Hornets' High Court battle: 'Board thought Bassini had own funds to run club' (From This Is Local London)
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Watford FC directors believed Laurence Bassini would fund Vicarage Road stadium improvements
Directors at Watford FC were under the impression former owner Laurence Bassini would fund improvements to the stadium from his own resources.
David Fransen, who had been on the Hornets board since 2009, told the High Court Mr Bassini inferred he had the funds to complete projects such as the South-West Corner of Vicarage Road.
The successful oil businessman and lifelong Watford fan said other directors had not been told at the time that Mr Bassini was organising future funding deals with the company LNOC.
Taking the stand on Tuesday, Mr Fransen said: “At the time of the sale of the club the promises he (Mr Bassini) gave – and we as directors were trying to make sure the club went to a decent new home – was he had funds available to run the club and do the necessary capital investment we had in the plan.
“That was his inference. He gave a verbal undertaking but nothing in writing that he had the funds to do that.”
Former owner Laurence Bassini (right) with partner Panos Thomas when he took over the club in March 2011.
Jonathan Davies-Jones QC, representing LNOC, said at the time of the takeover, Mr Bassini had made a commitment to provide a £3.5million “facility” to the club for capital projects. He had also committed to provide a £2.5million facility for repayment of the restructured secured bond, which consolidated the club’s previous debts.
The court heard it was agreed at a board meeting on June 30, which was attended by Mr Bassini, his advisor Angelo Barrea, then chairman Graham Taylor and board member Professor Stuart Timperley, to advance work on the South-West Corner.
Minutes from the meeting showed the board agreed to aim to have construction restarted on the unfinished project by that October.
Mr Fransen said work stopped in 2010 due to “cashflow” problems.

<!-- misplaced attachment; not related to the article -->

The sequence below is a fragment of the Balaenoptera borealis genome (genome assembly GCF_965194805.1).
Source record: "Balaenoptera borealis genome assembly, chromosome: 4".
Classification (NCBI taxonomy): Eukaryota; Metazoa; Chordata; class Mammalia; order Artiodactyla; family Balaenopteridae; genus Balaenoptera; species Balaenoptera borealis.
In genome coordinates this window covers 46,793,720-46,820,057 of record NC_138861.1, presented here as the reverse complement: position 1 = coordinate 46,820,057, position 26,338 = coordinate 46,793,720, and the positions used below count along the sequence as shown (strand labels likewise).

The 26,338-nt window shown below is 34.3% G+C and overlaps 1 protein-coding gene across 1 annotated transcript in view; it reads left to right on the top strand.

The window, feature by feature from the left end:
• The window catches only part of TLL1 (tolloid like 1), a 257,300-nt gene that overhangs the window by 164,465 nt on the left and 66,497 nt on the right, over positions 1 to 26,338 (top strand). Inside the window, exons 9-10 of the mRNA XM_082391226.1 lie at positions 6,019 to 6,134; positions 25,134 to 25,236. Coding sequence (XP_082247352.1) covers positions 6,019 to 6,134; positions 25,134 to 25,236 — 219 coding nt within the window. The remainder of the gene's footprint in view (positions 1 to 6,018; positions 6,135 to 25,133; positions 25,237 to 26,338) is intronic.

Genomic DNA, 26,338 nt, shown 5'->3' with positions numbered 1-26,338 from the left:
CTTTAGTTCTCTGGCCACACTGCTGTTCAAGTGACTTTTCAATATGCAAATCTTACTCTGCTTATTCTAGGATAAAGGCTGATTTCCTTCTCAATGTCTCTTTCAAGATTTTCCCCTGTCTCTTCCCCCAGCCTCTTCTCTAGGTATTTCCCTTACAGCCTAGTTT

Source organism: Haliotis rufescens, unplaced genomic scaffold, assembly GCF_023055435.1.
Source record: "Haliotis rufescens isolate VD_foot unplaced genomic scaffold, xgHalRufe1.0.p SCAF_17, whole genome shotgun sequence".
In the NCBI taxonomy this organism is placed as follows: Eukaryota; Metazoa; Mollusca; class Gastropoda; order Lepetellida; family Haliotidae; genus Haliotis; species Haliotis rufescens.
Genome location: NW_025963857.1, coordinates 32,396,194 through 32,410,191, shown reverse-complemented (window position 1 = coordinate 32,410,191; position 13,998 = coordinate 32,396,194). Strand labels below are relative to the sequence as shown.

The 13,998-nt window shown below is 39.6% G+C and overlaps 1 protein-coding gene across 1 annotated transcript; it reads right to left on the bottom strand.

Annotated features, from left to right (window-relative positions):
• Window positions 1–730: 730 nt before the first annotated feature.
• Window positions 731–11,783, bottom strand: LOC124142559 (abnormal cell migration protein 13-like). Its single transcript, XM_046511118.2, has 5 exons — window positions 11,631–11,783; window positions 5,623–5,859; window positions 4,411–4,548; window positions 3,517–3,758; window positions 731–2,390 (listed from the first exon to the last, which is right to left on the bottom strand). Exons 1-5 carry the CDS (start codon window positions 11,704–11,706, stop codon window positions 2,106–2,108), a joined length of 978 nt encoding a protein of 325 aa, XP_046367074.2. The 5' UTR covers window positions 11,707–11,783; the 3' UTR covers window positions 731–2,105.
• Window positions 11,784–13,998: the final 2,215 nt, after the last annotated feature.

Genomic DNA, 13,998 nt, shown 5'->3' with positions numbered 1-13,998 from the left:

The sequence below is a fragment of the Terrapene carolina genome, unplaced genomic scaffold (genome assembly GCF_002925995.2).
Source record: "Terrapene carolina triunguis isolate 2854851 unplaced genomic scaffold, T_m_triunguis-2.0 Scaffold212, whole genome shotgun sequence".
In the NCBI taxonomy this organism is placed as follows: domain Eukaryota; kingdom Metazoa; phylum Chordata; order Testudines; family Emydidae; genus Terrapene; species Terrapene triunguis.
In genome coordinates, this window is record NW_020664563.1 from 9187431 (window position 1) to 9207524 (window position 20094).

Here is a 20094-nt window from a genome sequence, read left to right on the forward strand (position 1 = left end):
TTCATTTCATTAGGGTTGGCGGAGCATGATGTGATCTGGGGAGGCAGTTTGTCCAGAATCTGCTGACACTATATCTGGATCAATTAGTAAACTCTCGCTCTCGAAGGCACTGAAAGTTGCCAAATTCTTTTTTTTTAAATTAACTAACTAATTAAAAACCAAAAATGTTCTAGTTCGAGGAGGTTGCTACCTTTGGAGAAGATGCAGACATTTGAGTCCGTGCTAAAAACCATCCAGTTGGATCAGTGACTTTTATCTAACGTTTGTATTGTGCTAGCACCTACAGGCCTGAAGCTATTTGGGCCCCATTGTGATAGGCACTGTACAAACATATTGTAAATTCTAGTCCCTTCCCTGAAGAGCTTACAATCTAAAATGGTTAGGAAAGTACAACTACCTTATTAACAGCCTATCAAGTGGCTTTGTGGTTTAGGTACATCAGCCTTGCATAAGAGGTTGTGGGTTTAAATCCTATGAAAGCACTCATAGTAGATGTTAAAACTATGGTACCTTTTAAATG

Mr Davies-Jones argued that finishing the project would provide a benefit to the club as it would mean more revenue.
He described the planned October start date as a “tight timetable” for the works and asked Mr Fransen if there was pressure on Mr Bassini to get it restarted.
Mr Fransen replied: “It was in the business strategy and was a priority among other priorities. Mr Bassini was tasked with arranging the finance for the project.
“It was one of the priorities as and when funding was available.”
Mr Davies-Jones also highlighted minutes at a later board meeting where Mr Timperley said it was important to have a public statement on the South-West Corner in time for a forthcoming fans’ forum.
He asked Mr Fransen if completing the project would have been good for the relationship between the club and the fans.
“Possibly,” answered Mr Fransen. “But the fans are more happy if the team is winning.”
Later in the hearing, Mr Timperley told the court the board had queried Mr Bassini about a £900,000 payment the club was making in February. He said they were told it was related to the construction of the South-West Corner.
Mr Timperley added: “It was a large sum of money and we wanted an explanation for that. We asked the question and that was the answer we got. We were not happy, as we had no details about what it was.”
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